Tash-rabat and Baetov region in Kyrgyzstan
All the information to discover the Tash-Rabat caravanserai and the Baetov region
From desert gullies to green meadows, from high rocky cliffs to sparkling glaciers, the Baetov region is full of amazing landscapes. The region is also home to the famous Tash-Rabat caravanserai, an exceptional witness to the history of the Silk Road.
In this article, we give you some tips to discover the region:
The Silk Road
For more than a millennium, the “Silk Road” was a network of trade routes between China and the Mediterranean Sea. Connecting very different civilisations, this network of land and sea routes enabled not only commercial exchange, but also philosophical, religious, scientific, cultural, artistic, and technological exchange. Chinese silk was only one of the goods that passed through the legendary cities of Samarkand and Bukhara: there were also spices, rugs, furs, horses, weapons, glass, etc. The merchants’ route was long and challenging and varied depending on changes in natural hazards and local circumstances. They needed to cross the formidable Gobi and Taklamakan Deserts, survive attacks from nomadic riders, and pass through the Heavenly Mountains of Kyrgyzstan. Each route was punctuated with staging posts and caravanserais, where merchants could stock up on necessities, rest and trade their goods. One of these caravanserais has endured the test of time and can be visited in Southern Kyrgyzstan: the Tash-Rabat caravanserai.
Along the road between Naryn and the Torugart Pass (3,752m) on the Chinese border, a small track leads down to the At-Bashi Mountains in a narrow valley with beautiful jagged rock faces. On the sides of the valley, at an altitude of 3,500 m, stands the magnificent Tash-Rabat caravanserai. This historical monument, dating from the 15th century, welcomed a multitude of Silk Road merchants and travellers. The well-preserved stone building houses a network of small rooms that served as bedrooms, prison cells, pantries and prayer halls. There is a small charge for entry to the caravanserai of 50 soms per person. The caravanserai is surrounded by a yurt camp for tourists who are passing through.
The surroundings of Tash-Rabat are ideal for hiking and horseback riding. There are routes lasting between 1 and 5 days through the At-Bashi mountain range on to Lake Chatyr Kul. The landscapes are beautiful, especially the Tash-Rabat Pass which rises up 3,964 m above Lake Chatyr Kul. Hiking down to the lake requires a border permit. Do not hesitate to ask at the different yurt camps for possible itineraries.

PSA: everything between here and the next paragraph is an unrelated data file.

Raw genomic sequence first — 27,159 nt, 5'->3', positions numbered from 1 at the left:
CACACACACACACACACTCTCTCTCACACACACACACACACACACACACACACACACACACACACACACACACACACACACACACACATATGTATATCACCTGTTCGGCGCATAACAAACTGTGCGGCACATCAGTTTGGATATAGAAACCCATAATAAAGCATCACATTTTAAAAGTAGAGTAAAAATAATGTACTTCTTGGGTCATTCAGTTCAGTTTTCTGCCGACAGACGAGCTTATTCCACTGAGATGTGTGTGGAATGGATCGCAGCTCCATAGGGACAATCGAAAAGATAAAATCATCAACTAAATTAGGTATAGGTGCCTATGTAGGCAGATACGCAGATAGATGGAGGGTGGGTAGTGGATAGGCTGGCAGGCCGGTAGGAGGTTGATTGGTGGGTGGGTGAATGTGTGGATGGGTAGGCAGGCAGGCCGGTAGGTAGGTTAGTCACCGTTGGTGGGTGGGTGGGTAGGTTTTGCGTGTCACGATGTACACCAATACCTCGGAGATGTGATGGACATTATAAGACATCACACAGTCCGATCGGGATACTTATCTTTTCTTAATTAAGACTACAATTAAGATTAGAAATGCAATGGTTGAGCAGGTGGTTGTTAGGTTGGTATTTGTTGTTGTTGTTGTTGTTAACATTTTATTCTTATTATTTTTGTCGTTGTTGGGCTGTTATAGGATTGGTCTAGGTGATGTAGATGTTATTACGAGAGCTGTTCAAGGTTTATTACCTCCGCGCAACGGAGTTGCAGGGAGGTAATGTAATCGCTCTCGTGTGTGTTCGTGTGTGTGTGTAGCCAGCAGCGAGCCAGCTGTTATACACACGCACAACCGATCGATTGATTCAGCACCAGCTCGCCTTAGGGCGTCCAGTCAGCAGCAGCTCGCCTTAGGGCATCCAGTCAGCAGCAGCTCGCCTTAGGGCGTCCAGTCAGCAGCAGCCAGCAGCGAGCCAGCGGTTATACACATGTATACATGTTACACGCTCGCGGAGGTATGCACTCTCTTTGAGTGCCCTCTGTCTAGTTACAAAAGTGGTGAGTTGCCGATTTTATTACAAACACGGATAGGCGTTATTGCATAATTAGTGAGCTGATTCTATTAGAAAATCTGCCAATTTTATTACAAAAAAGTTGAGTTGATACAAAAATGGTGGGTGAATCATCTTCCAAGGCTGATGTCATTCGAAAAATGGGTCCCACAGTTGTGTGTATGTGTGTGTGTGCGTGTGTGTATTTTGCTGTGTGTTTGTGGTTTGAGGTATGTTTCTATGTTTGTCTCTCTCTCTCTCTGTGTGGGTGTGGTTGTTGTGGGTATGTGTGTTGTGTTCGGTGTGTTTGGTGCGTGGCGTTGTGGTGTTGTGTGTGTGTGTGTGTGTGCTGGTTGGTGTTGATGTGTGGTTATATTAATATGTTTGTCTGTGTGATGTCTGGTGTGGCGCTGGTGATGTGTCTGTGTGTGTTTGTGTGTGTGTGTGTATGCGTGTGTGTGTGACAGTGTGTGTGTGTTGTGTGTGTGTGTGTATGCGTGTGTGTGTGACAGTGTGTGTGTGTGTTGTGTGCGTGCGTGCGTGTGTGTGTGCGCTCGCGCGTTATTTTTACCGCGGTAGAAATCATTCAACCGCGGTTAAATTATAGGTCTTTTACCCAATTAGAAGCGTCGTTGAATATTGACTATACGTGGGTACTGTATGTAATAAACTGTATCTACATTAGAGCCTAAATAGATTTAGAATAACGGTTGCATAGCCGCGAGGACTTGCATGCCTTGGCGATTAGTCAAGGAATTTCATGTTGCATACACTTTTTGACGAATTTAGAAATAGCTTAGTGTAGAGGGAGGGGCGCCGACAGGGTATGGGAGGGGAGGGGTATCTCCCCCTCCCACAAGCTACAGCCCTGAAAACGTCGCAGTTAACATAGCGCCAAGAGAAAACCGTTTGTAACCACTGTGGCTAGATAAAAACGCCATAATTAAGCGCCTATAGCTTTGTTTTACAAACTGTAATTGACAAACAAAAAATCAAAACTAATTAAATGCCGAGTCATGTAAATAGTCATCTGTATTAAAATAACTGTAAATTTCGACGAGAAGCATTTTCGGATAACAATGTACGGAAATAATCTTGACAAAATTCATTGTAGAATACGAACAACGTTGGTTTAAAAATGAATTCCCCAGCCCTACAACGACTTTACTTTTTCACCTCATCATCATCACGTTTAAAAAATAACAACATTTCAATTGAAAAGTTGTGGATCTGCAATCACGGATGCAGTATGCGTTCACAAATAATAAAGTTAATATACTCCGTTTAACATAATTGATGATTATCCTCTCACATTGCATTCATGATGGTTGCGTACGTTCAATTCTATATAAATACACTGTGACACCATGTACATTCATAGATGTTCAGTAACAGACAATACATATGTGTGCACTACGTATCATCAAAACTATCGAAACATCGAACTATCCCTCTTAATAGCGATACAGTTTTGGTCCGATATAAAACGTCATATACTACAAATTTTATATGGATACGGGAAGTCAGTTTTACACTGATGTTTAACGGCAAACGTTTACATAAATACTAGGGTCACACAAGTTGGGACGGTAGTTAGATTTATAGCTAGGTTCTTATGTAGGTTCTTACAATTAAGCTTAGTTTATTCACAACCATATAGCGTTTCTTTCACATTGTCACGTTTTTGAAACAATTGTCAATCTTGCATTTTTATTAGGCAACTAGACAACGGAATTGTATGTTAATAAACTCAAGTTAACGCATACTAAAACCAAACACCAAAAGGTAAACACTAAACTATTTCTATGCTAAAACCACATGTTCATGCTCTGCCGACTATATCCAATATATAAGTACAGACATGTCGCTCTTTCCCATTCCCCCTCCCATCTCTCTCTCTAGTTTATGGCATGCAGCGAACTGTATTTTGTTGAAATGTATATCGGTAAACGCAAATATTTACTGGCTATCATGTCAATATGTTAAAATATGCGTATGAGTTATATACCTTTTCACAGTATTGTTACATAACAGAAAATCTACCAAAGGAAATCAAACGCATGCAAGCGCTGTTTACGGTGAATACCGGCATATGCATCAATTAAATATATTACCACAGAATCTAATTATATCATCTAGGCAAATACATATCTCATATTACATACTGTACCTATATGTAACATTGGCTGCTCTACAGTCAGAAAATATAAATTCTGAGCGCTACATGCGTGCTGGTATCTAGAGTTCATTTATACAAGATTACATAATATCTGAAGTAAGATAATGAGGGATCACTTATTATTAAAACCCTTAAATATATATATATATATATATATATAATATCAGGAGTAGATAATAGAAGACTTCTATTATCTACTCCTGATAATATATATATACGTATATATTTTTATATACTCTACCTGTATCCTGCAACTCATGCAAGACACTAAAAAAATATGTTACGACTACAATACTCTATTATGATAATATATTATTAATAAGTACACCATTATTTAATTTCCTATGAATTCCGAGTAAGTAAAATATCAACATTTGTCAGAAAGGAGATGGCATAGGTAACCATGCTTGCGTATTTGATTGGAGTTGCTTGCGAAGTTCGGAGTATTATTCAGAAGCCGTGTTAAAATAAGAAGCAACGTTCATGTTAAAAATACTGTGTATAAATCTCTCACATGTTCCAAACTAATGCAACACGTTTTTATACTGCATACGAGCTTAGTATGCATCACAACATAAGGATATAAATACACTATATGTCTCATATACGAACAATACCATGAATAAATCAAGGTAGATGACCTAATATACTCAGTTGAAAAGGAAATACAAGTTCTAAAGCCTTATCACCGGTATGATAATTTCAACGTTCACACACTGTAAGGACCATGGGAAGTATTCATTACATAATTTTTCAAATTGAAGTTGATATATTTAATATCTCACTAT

By and large unvisited by tourists because it is very remote and needs a border permit in order to reach it, this salt-water lake is nevertheless a wild and well-preserved site which is worth the detour. Accessible in a day’s hike or by horseback from Tash-Rabat, you might well get the chance to see some rare species of migratory bird such as the bar-headed goose or the demoiselle crane. Beginning at Kyzyl-Tuu (a village 75km west of Naryn), a 3-day horseback ride through the At-Bashi mountains leads to Lake Chatyr-Kul and ends in the beautiful surroundings of the Tash-Rabat caravanserai. You will find information about this trek in the Naryn agencies or on our website.
With nearly 10,000 inhabitants, Baetov is a well-known stopover point between Naryn and Kazarman. The city is not hugely interesting in itself, but is nevertheless a good place for stocking up on supplies on the way to Lake Song-Kul or Kazarman. You will find hostels, restaurants, supermarkets, banks, and petrol stations. From Baetov, you can choose between two routes which lead to Tash-Rabat: the easier route (level 2) passes through Orto-Syrt and the MELS pass (3,262 m), whilst the other, more difficult and longer route (level 3) goes through the Djaman Davan Suu canyon.
Between Baetov and Tash-Rabat
A pretty well-maintained, dusty track connects Baetov with Tash-Rabat. After crossing the Baetov and Terek oasis, the route enters a more arid, badlands area. It crosses two passes which have spectacular views of the region: Borulu Ashuu Pass (3,262 m) also known as MELS using the initials of Marx, Engels, Lenin, and Stalin, and Kulak Ashuu Pass (3,390 m). The route is lined with the ruins of ancient mausoleums that blend perfectly into the landscape and some yurt camps. This route is not very difficult, despite not being perfectly maintained. For the more daring, it is possible to take a trickier track through a canyon. For more information on these routes, please refer to Route 20 of the book EXPLORE KYRGYZSTAN.
You may like to stop at the Terek cemetery to appreciate the beauty of these traditional memorials to the dead, called Gumbez.
The term “badlands” refers to an almost ruin like landscape made up of clay and limestone which has been ravaged by water runoff. From the Borulu Ashuu Pass (3,262 m), you will have a magnificent view over the arid, gullied landscape of Baetov.
For more information on the Baetov region and these routes, we invite you to read the book EXPLORE KYRGYZSTAN.
The map below, available in foldable A2 format, illustrates the main roads of the country as well as the 24 off-road routes in the book EXPLORE KYRGYZSTAN accessible to vans, 4x4s, motorbikes and bicycles. The map also lists more than 50 sites of interest throughout the country. On the back of the map you will find a complete Kyrgyz-English phrasebook to help you start a discussion under the yurt!
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